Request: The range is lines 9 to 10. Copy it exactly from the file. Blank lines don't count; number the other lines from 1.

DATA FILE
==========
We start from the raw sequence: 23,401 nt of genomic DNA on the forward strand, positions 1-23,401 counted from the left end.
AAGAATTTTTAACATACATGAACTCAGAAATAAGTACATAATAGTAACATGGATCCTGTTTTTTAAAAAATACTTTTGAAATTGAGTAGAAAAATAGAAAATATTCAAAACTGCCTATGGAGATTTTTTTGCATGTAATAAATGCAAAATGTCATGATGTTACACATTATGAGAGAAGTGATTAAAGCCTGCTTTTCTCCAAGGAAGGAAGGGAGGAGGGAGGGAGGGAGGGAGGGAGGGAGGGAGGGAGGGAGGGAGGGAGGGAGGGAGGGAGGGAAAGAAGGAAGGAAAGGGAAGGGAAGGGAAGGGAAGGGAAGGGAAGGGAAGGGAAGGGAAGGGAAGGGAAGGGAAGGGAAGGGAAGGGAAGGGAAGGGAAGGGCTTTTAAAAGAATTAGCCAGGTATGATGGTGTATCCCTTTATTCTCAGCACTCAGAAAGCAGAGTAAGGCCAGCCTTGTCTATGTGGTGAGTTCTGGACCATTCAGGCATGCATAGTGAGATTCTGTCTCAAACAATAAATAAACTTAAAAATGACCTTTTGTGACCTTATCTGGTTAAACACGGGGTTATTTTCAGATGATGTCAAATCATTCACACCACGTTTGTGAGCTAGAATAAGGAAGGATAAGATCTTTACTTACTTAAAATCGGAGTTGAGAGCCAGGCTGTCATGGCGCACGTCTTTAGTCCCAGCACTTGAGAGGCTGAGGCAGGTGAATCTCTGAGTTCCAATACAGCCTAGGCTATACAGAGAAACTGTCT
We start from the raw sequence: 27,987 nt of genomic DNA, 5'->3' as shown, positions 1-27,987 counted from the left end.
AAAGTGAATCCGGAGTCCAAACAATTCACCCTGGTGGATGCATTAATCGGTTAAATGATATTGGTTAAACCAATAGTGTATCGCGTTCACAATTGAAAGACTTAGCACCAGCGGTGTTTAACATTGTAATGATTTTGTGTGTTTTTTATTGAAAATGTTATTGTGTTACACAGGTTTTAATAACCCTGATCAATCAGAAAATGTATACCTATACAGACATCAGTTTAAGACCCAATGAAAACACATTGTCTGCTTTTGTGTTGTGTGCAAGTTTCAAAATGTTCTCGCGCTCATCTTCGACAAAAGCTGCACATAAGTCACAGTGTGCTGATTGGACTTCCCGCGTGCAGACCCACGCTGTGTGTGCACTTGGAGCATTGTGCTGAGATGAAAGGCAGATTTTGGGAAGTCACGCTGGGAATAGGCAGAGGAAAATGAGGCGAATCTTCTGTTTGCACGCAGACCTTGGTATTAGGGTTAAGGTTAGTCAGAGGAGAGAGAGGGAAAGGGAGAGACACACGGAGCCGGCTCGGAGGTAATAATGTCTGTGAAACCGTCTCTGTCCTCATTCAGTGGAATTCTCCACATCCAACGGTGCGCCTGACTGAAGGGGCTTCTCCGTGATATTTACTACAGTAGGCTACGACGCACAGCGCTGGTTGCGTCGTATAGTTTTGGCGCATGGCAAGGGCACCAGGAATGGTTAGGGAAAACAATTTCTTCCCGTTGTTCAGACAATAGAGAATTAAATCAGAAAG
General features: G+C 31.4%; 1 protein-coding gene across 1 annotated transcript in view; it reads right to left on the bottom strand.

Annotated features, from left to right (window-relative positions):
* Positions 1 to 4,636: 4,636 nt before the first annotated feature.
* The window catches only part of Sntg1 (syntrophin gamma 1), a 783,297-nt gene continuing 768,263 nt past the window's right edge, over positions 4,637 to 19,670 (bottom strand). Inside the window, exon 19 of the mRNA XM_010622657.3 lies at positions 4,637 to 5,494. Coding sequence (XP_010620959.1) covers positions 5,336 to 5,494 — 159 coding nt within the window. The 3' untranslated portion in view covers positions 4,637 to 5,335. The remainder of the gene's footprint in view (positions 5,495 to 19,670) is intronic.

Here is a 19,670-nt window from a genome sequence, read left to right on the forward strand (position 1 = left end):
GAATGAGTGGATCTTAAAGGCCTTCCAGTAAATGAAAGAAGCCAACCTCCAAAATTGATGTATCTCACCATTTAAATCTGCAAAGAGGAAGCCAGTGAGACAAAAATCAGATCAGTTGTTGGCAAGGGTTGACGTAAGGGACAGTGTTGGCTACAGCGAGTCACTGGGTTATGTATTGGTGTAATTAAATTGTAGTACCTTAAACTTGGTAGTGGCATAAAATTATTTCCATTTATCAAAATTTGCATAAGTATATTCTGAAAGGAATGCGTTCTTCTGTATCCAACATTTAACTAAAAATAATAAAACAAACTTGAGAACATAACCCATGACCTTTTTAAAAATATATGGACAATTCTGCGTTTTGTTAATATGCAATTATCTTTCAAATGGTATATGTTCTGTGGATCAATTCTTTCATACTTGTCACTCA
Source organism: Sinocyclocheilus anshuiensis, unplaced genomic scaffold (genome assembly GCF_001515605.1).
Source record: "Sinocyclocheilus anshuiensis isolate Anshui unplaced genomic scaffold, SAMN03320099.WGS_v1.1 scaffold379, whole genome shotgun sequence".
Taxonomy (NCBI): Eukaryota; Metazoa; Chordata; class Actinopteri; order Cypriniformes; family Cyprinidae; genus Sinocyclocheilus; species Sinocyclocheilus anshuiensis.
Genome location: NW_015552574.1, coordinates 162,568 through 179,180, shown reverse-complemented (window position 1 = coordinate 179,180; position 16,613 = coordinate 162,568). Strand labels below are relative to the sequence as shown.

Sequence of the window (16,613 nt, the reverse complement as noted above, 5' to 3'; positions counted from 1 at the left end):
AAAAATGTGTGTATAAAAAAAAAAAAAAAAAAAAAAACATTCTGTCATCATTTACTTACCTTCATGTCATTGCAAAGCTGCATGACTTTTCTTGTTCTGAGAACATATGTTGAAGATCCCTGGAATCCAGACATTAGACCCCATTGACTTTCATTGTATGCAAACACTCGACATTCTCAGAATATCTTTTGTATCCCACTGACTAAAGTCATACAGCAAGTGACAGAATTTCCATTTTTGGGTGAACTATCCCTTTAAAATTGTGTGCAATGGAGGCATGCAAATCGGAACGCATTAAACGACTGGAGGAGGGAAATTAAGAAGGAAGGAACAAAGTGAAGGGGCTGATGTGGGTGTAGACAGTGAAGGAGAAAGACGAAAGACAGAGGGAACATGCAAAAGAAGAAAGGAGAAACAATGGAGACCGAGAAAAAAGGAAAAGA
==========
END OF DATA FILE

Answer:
Here is a 19,670-nt window from a genome sequence, read left to right on the forward strand (position 1 = left end):
GAATGAGTGGATCTTAAAGGCCTTCCAGTAAATGAAAGAAGCCAACCTCCAAAATTGATGTATCTCACCATTTAAATCTGCAAAGAGGAAGCCAGTGAGACAAAAATCAGATCAGTTGTTGGCAAGGGTTGACGTAAGGGACAGTGTTGGCTACAGCGAGTCACTGGGTTATGTATTGGTGTAATTAAATTGTAGTACCTTAAACTTGGTAGTGGCATAAAATTATTTCCATTTATCAAAATTTGCATAAGTATATTCTGAAAGGAATGCGTTCTTCTGTATCCAACATTTAACTAAAAATAATAAAACAAACTTGAGAACATAACCCATGACCTTTTTAAAAATATATGGACAATTCTGCGTTTTGTTAATATGCAATTATCTTTCAAATGGTATATGTTCTGTGGATCAATTCTTTCATACTTGTCACTCA